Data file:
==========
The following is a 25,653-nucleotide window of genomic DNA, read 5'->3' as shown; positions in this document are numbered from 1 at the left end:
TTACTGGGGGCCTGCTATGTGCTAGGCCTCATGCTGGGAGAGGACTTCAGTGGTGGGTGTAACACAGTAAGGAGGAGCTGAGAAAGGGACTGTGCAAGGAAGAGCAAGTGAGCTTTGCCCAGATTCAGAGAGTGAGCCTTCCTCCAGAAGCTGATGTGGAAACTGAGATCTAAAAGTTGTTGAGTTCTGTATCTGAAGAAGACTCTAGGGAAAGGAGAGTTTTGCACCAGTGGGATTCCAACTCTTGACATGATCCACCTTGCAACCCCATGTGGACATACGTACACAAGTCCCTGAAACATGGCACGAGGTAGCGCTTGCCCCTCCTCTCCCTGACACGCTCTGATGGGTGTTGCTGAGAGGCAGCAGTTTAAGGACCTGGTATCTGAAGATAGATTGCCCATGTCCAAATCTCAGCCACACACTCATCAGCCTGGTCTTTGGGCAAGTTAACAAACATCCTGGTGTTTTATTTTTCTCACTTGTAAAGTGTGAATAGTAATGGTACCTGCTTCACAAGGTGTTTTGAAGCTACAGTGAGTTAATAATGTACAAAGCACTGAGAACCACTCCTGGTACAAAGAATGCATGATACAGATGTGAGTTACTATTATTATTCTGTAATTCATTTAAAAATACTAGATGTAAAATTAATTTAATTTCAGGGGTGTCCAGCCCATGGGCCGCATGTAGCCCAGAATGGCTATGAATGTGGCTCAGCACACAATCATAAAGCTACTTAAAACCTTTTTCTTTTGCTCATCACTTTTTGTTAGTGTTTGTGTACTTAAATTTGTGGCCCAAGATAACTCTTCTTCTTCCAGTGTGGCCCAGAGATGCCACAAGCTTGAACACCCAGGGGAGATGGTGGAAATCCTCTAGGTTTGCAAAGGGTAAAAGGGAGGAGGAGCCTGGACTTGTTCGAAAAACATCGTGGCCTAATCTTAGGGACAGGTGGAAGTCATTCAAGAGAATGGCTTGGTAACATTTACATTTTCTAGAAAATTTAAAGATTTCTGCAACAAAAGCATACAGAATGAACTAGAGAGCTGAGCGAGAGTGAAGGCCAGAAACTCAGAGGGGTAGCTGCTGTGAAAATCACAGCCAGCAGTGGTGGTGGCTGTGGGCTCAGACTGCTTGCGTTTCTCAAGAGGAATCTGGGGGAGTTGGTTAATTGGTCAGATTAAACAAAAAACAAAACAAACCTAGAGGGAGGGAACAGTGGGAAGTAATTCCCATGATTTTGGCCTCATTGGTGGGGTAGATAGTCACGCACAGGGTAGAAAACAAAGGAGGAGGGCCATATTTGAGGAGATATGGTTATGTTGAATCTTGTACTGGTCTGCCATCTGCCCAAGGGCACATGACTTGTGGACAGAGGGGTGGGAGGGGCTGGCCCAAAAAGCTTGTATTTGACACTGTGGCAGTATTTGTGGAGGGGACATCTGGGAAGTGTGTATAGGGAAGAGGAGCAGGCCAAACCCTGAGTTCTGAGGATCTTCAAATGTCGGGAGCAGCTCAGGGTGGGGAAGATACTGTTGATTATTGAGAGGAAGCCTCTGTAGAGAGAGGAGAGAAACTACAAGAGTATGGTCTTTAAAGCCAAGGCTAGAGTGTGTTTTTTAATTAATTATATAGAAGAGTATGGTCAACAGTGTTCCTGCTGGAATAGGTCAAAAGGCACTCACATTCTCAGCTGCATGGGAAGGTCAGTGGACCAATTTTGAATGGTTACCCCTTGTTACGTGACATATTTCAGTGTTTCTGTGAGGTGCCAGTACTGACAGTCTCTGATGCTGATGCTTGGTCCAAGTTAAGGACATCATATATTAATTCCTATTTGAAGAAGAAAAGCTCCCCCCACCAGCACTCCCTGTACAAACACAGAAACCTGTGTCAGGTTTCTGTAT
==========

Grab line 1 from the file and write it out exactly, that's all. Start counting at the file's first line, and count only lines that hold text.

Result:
The following is a 25,653-nucleotide window of genomic DNA, read 5'->3' as shown; positions in this document are numbered from 1 at the left end: